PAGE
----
We absolutely need verified voting before any of these machines should be OK’d for use in any election. The following “verification” is no where near adequate:
“Voters will also get a chance to confirm their ballots with the new equipment. In our July 2 editorial, we pointed out that a voter-verified audit trail is required in Arizona. After a ballot is complete on the touch-screen machine in the voting booth, the voter must ask for an electronic summary or, for the visually impaired, an audio feedback.
The voter has the opportunity to correct a miscast vote or a skipped item; only when a voter is satisfied does he or she press the ‘cast ballot’ button, Pima County Elections Director Brad Nelson explained earlier this month.”
It should be blatantly obvious that the above procedure is no verification whatsoever as to whether any vote will be counted as cast. The machine can easily be programmed to adjust the voters selections anyway it wants to after the “cast ballot” option is touched. The above procedure is a must before any touch screen or push button machine can be approved to count the vote but it is clearly not sufficient to call the result verified! In addition the machines must print out a uniquely numbered receipt of the selections of each voter for each voter’s records and another receipt for the records of each precinct. The machine can then create and publish a complete list of the selections of all voters by number. The voter can check to see that the receipts are correct before leaving the voting booth. No rational voter will be convinced that their vote was counted by these easily to manipulate machines with anything less for “verification”! The voters can later check the publication to see that there ballot really was counted as cast. If it can be shown that the published results very by as much as 0.1% from the receipts given to the voters, it is proven that the machines failed in their attempt to count the votes anywhere near up to the ability they have to do so. At this point the receipts given to the precinct automatically take over as the vote of record. The Company that contracted to count the vote but clearly failed to do so is then charged with the cost of a hand count of the vote of record which determines the outcome of the election. Couple this with measures to eliminate ballot stuffing and we have a verified election. Nothing less can rationally be considered verified voting!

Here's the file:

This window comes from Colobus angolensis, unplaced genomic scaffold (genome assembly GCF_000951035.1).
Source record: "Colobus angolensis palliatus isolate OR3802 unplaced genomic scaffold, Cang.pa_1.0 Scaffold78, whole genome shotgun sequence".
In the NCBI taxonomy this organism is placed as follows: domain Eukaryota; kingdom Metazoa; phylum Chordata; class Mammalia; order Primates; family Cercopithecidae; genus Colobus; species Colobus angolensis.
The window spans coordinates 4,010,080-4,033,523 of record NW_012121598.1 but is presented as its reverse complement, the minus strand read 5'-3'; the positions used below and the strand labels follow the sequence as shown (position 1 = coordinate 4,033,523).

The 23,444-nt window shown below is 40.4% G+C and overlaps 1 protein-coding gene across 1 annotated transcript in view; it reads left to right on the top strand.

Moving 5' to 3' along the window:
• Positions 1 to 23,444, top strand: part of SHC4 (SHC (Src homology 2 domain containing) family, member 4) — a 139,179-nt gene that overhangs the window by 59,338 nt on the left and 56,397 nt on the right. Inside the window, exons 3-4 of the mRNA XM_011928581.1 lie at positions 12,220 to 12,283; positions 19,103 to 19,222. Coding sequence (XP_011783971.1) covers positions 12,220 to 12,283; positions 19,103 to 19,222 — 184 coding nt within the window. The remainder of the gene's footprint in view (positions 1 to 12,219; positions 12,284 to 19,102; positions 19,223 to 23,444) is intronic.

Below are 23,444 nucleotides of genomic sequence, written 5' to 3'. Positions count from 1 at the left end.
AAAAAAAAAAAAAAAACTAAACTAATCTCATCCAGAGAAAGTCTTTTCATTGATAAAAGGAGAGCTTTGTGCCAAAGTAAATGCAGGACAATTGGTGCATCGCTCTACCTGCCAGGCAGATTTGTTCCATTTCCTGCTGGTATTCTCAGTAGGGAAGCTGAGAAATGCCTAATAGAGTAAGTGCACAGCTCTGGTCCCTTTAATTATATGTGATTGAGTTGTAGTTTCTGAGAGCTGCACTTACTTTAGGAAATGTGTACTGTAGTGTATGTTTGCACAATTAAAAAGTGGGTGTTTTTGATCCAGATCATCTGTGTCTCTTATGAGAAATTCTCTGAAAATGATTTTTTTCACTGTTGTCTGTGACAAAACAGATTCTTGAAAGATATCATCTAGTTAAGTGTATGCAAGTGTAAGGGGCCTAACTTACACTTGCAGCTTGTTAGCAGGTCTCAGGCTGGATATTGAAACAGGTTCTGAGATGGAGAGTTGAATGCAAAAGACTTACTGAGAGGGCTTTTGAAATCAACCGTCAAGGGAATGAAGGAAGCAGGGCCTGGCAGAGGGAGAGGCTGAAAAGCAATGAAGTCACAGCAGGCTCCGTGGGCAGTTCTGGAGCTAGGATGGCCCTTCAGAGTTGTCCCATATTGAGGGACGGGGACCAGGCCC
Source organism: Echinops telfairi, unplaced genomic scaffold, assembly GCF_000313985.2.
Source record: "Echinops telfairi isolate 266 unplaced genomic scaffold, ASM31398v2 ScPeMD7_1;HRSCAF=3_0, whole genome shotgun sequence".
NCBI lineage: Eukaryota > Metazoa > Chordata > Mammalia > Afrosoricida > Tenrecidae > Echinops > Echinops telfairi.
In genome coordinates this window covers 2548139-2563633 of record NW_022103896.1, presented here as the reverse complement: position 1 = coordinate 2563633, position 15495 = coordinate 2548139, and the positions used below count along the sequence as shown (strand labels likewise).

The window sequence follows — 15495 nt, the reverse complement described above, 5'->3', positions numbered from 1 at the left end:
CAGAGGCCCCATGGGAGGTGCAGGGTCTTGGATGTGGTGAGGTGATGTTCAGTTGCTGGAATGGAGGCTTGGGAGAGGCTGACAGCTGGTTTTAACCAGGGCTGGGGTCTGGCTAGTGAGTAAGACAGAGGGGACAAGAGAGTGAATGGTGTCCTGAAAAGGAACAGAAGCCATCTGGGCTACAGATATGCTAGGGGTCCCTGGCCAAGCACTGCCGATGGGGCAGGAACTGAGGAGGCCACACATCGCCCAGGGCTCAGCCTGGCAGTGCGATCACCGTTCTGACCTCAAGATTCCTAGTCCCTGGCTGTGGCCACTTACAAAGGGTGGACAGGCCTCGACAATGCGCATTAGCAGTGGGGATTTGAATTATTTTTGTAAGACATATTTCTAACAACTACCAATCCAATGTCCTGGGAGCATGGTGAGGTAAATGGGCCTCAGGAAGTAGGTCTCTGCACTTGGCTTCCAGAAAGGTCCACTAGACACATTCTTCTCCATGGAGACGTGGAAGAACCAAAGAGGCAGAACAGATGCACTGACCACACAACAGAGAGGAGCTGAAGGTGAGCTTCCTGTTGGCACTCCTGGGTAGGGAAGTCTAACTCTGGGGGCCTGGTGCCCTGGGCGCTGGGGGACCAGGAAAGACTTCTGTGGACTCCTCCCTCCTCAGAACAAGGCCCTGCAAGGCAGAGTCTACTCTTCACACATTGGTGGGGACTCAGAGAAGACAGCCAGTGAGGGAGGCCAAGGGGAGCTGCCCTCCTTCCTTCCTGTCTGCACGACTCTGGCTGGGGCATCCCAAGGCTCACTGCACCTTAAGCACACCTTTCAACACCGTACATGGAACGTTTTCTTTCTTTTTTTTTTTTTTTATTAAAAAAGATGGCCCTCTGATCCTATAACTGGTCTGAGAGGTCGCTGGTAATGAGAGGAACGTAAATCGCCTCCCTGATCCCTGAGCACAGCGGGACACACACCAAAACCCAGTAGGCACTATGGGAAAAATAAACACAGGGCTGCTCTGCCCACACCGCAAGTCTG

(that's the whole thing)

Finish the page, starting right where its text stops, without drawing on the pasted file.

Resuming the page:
Thanks to the poorly planned but well funded Help America Vote Act (HAVA), many Boards of Election Supervisors around this country are faced with the following dilemma.
Which of the following is good enough reason to OK the use of the machines HAVA helped them purchase?
A. OK the machines provided by a company that is represented by people who are so logically challenged that they can’t see how easy it would be for any programmer to use these machines to steal control of the election results from the constituents of the Supervisors. This heist of democracy can very easily be accomplished by either Diebold insiders or outsiders.
B. OK machines from a company that does grasp how easy these machines make rigging elections but prefers company profits to democratic elections and falsely represents these machines to gather in huge profits.
C. Don’t OK the machines they paid way too much for because of the poorly planed HAVA.
Unless these machines can be adjusted to really and truly provide verified voting, option C is clearly the best of the above options. What a huge dilemma people, like Pima County Elections Director Brad Nelson, are now facing thanks to the HAVA.
If we believe in truth in advertising we must either really and truly verify the machine “counts” or rename HAVA the Hack American Vote Act. There is no need to change the initials.
"Hack American Vote Act"
That fits alright Bob! I wonder if any of the legislators of HAVA ever joked about that name behind our backs.
Your plan is too logical. Your idea about the unique number, not sequential, that can be verified is a great idea! It would make this voter feel better about things.